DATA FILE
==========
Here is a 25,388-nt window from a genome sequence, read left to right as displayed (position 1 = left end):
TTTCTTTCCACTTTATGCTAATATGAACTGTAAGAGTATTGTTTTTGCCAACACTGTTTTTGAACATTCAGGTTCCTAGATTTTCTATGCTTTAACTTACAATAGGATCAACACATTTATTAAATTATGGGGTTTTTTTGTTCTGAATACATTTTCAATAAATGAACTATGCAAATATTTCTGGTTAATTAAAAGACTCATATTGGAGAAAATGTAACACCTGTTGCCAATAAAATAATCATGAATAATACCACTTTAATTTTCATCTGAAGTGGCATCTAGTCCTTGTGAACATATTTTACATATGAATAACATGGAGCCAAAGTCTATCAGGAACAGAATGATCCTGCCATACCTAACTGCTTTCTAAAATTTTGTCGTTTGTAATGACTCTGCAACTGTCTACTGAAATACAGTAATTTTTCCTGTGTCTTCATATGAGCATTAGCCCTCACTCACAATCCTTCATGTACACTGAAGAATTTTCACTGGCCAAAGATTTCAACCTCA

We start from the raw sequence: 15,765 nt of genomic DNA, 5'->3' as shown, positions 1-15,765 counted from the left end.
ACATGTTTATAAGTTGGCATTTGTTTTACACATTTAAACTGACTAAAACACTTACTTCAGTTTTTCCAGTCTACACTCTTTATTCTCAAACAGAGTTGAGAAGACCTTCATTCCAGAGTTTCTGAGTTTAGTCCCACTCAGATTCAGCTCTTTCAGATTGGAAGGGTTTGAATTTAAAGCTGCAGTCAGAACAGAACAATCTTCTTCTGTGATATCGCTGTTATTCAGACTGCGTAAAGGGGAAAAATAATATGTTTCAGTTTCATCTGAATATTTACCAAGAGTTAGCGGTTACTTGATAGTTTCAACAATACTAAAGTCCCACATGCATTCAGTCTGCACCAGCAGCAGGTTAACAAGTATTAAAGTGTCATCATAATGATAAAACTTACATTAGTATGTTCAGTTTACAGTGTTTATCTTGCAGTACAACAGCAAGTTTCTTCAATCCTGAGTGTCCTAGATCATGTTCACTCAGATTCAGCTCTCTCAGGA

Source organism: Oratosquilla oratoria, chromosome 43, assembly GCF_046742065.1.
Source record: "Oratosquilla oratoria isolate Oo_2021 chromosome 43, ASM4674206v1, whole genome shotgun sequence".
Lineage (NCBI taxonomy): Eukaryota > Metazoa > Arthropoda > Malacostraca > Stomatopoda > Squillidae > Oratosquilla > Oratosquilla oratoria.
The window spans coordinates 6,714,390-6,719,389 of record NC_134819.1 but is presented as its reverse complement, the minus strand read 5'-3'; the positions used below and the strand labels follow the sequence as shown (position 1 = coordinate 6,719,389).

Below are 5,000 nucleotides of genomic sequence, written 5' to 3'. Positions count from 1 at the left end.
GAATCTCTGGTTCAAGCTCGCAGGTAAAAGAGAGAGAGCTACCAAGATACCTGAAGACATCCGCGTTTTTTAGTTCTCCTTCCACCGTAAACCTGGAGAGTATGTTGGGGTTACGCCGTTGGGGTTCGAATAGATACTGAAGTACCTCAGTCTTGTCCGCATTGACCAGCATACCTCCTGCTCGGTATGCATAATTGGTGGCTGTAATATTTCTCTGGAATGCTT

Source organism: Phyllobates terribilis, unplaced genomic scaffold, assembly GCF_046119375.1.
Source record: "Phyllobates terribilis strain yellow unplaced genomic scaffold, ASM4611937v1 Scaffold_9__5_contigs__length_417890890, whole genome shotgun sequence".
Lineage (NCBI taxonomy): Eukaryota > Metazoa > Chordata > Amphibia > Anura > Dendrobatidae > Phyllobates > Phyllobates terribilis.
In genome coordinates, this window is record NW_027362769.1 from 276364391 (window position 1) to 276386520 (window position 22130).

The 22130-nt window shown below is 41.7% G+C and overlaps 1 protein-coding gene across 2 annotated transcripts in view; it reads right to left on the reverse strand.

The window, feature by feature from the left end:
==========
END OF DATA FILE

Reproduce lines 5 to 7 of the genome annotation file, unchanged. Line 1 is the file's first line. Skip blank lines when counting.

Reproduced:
Source organism: Oratosquilla oratoria, chromosome 43, assembly GCF_046742065.1.
Source record: "Oratosquilla oratoria isolate Oo_2021 chromosome 43, ASM4674206v1, whole genome shotgun sequence".
Lineage (NCBI taxonomy): Eukaryota > Metazoa > Arthropoda > Malacostraca > Stomatopoda > Squillidae > Oratosquilla > Oratosquilla oratoria.